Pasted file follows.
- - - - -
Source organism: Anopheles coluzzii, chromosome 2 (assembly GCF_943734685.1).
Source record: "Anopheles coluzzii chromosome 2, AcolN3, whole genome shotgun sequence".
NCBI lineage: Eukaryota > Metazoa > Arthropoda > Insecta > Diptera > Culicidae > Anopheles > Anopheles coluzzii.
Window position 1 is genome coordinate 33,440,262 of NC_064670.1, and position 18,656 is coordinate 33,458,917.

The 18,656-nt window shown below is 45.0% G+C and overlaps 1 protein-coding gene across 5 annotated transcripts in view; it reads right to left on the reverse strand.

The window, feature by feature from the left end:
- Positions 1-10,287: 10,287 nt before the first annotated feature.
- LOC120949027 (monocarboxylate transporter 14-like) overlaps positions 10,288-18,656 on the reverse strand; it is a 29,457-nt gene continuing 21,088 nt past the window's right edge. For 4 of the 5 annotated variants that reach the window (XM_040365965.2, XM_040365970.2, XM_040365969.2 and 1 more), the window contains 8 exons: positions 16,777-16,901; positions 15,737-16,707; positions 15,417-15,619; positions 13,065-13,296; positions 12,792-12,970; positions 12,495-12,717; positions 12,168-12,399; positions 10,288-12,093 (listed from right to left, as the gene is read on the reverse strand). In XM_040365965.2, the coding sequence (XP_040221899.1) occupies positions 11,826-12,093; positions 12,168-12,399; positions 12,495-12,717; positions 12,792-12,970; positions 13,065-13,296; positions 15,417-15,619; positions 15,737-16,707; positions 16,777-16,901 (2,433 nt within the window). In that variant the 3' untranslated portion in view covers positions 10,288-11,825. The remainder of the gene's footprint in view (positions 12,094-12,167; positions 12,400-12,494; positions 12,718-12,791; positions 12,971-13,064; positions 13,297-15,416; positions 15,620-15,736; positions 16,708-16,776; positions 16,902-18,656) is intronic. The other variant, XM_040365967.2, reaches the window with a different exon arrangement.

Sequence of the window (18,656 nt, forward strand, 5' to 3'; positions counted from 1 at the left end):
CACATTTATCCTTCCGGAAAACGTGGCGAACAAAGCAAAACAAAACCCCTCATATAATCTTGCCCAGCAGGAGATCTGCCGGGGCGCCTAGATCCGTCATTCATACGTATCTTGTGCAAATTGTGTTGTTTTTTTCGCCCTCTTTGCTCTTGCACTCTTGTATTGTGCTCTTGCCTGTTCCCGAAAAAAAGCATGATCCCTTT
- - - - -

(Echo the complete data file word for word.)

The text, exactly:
Source organism: Anopheles coluzzii, chromosome 2 (assembly GCF_943734685.1).
Source record: "Anopheles coluzzii chromosome 2, AcolN3, whole genome shotgun sequence".
NCBI lineage: Eukaryota > Metazoa > Arthropoda > Insecta > Diptera > Culicidae > Anopheles > Anopheles coluzzii.
Window position 1 is genome coordinate 33,440,262 of NC_064670.1, and position 18,656 is coordinate 33,458,917.

The 18,656-nt window shown below is 45.0% G+C and overlaps 1 protein-coding gene across 5 annotated transcripts in view; it reads right to left on the reverse strand.

The window, feature by feature from the left end:
- Positions 1-10,287: 10,287 nt before the first annotated feature.
- LOC120949027 (monocarboxylate transporter 14-like) overlaps positions 10,288-18,656 on the reverse strand; it is a 29,457-nt gene continuing 21,088 nt past the window's right edge. For 4 of the 5 annotated variants that reach the window (XM_040365965.2, XM_040365970.2, XM_040365969.2 and 1 more), the window contains 8 exons: positions 16,777-16,901; positions 15,737-16,707; positions 15,417-15,619; positions 13,065-13,296; positions 12,792-12,970; positions 12,495-12,717; positions 12,168-12,399; positions 10,288-12,093 (listed from right to left, as the gene is read on the reverse strand). In XM_040365965.2, the coding sequence (XP_040221899.1) occupies positions 11,826-12,093; positions 12,168-12,399; positions 12,495-12,717; positions 12,792-12,970; positions 13,065-13,296; positions 15,417-15,619; positions 15,737-16,707; positions 16,777-16,901 (2,433 nt within the window). In that variant the 3' untranslated portion in view covers positions 10,288-11,825. The remainder of the gene's footprint in view (positions 12,094-12,167; positions 12,400-12,494; positions 12,718-12,791; positions 12,971-13,064; positions 13,297-15,416; positions 15,620-15,736; positions 16,708-16,776; positions 16,902-18,656) is intronic. The other variant, XM_040365967.2, reaches the window with a different exon arrangement.

Sequence of the window (18,656 nt, forward strand, 5' to 3'; positions counted from 1 at the left end):
CACATTTATCCTTCCGGAAAACGTGGCGAACAAAGCAAAACAAAACCCCTCATATAATCTTGCCCAGCAGGAGATCTGCCGGGGCGCCTAGATCCGTCATTCATACGTATCTTGTGCAAATTGTGTTGTTTTTTTCGCCCTCTTTGCTCTTGCACTCTTGTATTGTGCTCTTGCCTGTTCCCGAAAAAAAGCATGATCCCTTT